Stockroom Supply Flatmaster Drum Sander

This is the Flatmaster Drum Sander from Stockroom Supply. They’re a home grown Canadian family owned company that makes several of their own tools for woodworking.

It’s a bit of a different design from traditional drum sanders which use rollers to feed stock through the sander. Traditional drum sanders have the sanding drum on top and the stock passes underneath, pressed flat and moved forward by rubber rollers. While this automates the process, they can be notoriously hard to set up and adjust, as well as to change paper. Dust collection is also notoriously poor on some drum sanders.

The Flatmaster uses an anti-static roller with hook and loop backing. It’s powered by a 1/3 HP farm motor, which is also sold by Stockman, but any motor like this would work.

There are a couple of awesome adaptations that the Flatmaster takes advantage of. First, the hook and loop backing and open roller design make swapping paper very easy. Just roll on a new strip and away you go. It’s all done from the top and doesn’t require removing or opening anything on the machine. Also, with the 24” model, it’s easy to keep two different grits on the Flatmaster for quickly moving from one to another. 12” of the drum get 180g and the other 12” get 240g which allows quick moves between flattening and smoothing. Or, wrap one grit all the way across for panels. I tape down the edges with painters tape just for a little extra security.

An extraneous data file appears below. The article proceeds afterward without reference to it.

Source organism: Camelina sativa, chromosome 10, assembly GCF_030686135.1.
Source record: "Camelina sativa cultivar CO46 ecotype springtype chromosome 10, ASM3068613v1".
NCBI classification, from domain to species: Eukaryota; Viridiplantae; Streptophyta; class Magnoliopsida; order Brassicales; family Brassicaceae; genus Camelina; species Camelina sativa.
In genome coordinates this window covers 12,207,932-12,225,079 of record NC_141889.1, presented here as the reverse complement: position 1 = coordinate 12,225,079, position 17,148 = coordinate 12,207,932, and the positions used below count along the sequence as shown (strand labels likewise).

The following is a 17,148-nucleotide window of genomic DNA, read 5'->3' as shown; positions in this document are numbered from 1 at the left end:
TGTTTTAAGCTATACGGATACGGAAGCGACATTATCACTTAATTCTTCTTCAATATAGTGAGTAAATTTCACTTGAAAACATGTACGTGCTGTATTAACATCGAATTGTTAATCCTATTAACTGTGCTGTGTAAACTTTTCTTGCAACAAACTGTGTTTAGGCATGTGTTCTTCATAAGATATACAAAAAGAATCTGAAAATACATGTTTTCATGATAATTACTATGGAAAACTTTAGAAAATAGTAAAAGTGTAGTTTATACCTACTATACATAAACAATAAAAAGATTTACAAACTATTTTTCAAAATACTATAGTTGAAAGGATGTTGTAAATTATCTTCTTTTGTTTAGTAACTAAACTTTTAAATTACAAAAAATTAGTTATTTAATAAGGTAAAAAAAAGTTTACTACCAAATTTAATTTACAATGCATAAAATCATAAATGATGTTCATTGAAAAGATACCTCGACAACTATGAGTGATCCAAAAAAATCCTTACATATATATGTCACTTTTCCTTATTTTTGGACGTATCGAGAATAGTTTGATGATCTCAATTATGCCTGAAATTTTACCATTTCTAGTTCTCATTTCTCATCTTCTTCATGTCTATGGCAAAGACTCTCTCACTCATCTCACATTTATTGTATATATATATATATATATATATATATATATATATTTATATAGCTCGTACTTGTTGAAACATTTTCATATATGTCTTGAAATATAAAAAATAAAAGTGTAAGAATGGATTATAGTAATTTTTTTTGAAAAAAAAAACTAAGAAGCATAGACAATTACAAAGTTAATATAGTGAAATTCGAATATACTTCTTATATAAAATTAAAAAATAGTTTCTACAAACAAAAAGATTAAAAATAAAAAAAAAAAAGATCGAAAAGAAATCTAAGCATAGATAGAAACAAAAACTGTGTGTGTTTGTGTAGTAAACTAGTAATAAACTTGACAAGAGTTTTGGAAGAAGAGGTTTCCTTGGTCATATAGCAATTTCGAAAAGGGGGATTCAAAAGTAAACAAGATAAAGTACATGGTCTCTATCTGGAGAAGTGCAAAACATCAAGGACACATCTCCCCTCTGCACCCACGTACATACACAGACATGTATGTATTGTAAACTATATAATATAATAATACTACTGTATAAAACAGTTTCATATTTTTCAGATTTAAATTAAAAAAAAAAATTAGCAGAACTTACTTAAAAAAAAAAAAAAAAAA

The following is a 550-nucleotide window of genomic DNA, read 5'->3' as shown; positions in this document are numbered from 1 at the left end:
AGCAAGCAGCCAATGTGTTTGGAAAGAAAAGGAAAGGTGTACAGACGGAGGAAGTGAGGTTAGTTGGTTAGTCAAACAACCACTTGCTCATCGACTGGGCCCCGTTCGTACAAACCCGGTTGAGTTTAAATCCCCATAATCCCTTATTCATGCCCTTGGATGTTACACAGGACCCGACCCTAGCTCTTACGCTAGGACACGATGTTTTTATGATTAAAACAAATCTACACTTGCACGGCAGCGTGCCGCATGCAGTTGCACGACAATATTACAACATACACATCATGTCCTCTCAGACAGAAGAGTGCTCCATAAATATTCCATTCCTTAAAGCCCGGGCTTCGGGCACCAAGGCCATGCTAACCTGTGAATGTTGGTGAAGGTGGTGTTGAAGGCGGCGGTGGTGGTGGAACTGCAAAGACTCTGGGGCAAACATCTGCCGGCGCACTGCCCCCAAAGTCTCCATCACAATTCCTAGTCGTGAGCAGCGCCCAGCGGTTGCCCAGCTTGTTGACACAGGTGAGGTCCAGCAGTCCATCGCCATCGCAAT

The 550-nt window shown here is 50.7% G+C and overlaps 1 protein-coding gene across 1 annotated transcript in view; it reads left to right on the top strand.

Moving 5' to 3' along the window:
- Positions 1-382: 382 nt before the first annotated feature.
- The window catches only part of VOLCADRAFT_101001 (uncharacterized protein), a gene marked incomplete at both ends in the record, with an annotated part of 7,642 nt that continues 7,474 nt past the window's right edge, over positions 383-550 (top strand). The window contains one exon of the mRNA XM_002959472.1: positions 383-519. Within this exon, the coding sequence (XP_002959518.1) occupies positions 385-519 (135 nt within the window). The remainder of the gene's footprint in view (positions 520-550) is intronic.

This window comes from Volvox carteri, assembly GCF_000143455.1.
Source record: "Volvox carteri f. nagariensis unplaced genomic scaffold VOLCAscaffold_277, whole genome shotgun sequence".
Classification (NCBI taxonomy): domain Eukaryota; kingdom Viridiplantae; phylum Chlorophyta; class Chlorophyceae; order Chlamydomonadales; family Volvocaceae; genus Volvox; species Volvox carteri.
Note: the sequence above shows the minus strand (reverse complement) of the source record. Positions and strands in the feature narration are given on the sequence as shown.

Additionally, since the roller uses hook and loop, the paper is flung away from the roller as it spins creating a small air gap between the paper and the roller which keeps it cool. When set up properly, the drum is actually registered below the table and the paper ‘puffs up’ above the table level as it’s spinning which is where the cutting occurs. This means the drum isn’t forcing the paper into the wood, rather just dragging the paper across the wood and removing the stock. This, in practice, does a great job at prolonging the life of the paper. It’s also makes the depth of cut self-setting. Once the roller is properly setup, a more course grit actually cuts deeper (since it’s thicker) and finer grits cut more shallowly. This allows for rapid stock removal and fine (machine) finishing without any adjustment. I’ve yet to adjust mine again after initial set up, and I switch grits somewhat regularly.

You can vary the depth of cut slightly by adjusting how fast you feed the stock across the table. A slower feed rate will remove more stock and a faster rate cuts less. This becomes a practical way to manage stock removal for things like taking off saw marks, etc.

The anti-static roller means that sanding dust is kept very largely confined to the dust collection hopper under the Flatmaster. It just falls off the bottom of the roller without being flung off the roller above the table. There’s a dust port off the back that I run my DC to. During regular use, I find impressively little dust escaping.